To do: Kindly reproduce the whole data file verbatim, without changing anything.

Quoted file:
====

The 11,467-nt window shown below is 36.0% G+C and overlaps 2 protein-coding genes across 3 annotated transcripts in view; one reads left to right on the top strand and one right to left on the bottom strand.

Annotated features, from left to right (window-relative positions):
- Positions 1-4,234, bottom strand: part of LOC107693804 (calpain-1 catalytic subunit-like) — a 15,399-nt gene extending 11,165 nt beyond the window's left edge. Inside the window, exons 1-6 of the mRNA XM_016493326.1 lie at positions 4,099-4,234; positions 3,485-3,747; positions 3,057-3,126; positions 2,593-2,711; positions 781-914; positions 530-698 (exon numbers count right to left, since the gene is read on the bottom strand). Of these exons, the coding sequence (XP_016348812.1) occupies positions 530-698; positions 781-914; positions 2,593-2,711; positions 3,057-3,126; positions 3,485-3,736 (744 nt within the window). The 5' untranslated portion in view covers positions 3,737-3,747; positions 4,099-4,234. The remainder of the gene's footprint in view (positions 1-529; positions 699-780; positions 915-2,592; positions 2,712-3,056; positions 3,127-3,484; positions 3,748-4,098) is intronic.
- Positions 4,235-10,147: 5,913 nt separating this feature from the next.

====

The 11,467-nt window shown below is 36.0% G+C and overlaps 2 protein-coding genes across 3 annotated transcripts in view; one reads left to right on the top strand and one right to left on the bottom strand.

Annotated features, from left to right (window-relative positions):
- Positions 1-4,234, bottom strand: part of LOC107693804 (calpain-1 catalytic subunit-like) — a 15,399-nt gene extending 11,165 nt beyond the window's left edge. Inside the window, exons 1-6 of the mRNA XM_016493326.1 lie at positions 4,099-4,234; positions 3,485-3,747; positions 3,057-3,126; positions 2,593-2,711; positions 781-914; positions 530-698 (exon numbers count right to left, since the gene is read on the bottom strand). Of these exons, the coding sequence (XP_016348812.1) occupies positions 530-698; positions 781-914; positions 2,593-2,711; positions 3,057-3,126; positions 3,485-3,736 (744 nt within the window). The 5' untranslated portion in view covers positions 3,737-3,747; positions 4,099-4,234. The remainder of the gene's footprint in view (positions 1-529; positions 699-780; positions 915-2,592; positions 2,712-3,056; positions 3,127-3,484; positions 3,748-4,098) is intronic.
- Positions 4,235-10,147: 5,913 nt separating this feature from the next.